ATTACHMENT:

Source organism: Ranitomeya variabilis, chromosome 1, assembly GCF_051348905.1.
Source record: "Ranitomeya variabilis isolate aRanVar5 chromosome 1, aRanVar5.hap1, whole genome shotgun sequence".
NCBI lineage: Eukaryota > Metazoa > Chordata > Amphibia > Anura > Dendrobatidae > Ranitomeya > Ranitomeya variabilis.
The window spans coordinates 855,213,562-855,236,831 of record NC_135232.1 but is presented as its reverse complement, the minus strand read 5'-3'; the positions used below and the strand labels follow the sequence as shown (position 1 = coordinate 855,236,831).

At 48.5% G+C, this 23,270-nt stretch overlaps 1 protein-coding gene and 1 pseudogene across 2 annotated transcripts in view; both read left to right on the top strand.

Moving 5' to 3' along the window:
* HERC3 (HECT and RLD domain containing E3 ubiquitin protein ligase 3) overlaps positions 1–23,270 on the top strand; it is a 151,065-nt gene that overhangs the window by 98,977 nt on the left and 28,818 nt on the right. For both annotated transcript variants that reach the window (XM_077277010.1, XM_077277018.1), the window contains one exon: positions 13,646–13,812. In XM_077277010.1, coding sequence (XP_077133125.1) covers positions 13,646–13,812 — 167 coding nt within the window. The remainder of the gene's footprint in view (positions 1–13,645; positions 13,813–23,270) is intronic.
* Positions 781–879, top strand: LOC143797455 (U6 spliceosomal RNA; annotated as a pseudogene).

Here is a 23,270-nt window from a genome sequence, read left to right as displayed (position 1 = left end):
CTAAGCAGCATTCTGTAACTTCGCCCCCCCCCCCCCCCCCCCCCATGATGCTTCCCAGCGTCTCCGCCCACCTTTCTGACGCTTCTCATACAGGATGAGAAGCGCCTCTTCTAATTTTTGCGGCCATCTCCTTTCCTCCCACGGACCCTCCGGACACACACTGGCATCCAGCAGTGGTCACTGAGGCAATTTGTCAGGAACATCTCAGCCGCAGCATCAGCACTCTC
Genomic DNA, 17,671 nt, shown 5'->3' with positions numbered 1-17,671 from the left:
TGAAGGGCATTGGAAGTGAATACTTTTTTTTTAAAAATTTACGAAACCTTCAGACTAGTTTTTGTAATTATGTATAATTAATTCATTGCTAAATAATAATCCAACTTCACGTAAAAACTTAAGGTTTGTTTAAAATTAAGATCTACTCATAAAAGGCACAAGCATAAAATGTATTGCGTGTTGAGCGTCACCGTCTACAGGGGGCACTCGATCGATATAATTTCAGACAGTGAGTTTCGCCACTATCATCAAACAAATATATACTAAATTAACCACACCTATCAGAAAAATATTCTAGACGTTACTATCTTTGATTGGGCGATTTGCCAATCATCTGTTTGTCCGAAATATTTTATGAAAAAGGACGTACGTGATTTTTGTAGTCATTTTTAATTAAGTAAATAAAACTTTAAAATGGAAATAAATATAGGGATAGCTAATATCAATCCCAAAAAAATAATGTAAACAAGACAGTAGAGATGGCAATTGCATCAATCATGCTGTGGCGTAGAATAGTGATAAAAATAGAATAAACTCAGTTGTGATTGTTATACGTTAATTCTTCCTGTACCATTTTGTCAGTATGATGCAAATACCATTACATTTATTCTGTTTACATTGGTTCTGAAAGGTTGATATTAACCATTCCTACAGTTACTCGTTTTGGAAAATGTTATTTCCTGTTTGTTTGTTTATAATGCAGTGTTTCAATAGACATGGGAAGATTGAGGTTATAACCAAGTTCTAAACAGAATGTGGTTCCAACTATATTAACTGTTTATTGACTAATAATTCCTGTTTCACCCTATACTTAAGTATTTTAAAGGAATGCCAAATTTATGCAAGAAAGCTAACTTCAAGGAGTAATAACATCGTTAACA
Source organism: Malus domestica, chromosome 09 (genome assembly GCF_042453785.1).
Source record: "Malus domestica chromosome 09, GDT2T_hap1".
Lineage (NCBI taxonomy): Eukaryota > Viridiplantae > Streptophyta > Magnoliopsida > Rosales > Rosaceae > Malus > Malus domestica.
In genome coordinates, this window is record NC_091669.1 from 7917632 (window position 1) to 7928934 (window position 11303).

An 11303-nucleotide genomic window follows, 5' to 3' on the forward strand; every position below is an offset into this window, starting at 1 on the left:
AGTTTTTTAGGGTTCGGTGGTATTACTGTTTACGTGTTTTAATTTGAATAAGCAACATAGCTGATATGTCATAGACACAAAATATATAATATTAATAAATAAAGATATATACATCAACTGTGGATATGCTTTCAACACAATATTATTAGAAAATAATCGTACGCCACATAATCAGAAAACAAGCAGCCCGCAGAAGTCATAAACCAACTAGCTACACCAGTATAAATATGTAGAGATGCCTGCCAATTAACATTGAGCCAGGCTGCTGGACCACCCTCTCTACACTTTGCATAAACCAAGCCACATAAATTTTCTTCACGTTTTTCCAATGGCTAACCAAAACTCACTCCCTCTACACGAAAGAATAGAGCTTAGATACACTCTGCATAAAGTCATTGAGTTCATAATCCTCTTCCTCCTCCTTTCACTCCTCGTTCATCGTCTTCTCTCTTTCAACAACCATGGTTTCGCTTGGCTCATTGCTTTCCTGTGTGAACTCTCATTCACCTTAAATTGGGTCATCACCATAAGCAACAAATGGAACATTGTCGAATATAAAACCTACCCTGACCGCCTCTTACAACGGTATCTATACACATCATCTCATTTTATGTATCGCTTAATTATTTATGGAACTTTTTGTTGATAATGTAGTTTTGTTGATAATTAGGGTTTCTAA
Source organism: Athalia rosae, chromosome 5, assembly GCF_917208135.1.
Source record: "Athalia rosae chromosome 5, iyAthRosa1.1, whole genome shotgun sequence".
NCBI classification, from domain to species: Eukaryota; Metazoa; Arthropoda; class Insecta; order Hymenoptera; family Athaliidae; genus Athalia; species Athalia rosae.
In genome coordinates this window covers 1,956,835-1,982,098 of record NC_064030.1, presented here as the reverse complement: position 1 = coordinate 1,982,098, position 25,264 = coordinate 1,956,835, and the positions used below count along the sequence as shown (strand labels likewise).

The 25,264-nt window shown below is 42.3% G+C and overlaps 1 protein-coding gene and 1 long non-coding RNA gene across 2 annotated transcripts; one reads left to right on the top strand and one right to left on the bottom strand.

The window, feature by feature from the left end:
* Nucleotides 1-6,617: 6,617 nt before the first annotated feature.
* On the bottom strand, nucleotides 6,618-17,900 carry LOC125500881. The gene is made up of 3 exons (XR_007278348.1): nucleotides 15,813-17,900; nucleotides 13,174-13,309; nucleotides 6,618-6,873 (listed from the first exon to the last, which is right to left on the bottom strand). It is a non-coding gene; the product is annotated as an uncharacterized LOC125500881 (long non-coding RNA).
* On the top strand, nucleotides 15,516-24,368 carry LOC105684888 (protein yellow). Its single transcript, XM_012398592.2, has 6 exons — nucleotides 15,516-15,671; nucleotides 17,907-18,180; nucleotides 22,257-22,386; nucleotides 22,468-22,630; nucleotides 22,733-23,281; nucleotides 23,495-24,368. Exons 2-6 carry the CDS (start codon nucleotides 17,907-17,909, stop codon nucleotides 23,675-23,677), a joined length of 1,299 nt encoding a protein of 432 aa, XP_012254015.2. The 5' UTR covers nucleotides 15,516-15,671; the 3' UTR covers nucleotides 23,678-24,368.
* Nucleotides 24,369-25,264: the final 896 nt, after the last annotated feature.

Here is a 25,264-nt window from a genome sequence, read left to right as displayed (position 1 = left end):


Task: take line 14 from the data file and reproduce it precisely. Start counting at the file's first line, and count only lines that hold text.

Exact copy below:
Source record: "Malus domestica chromosome 09, GDT2T_hap1".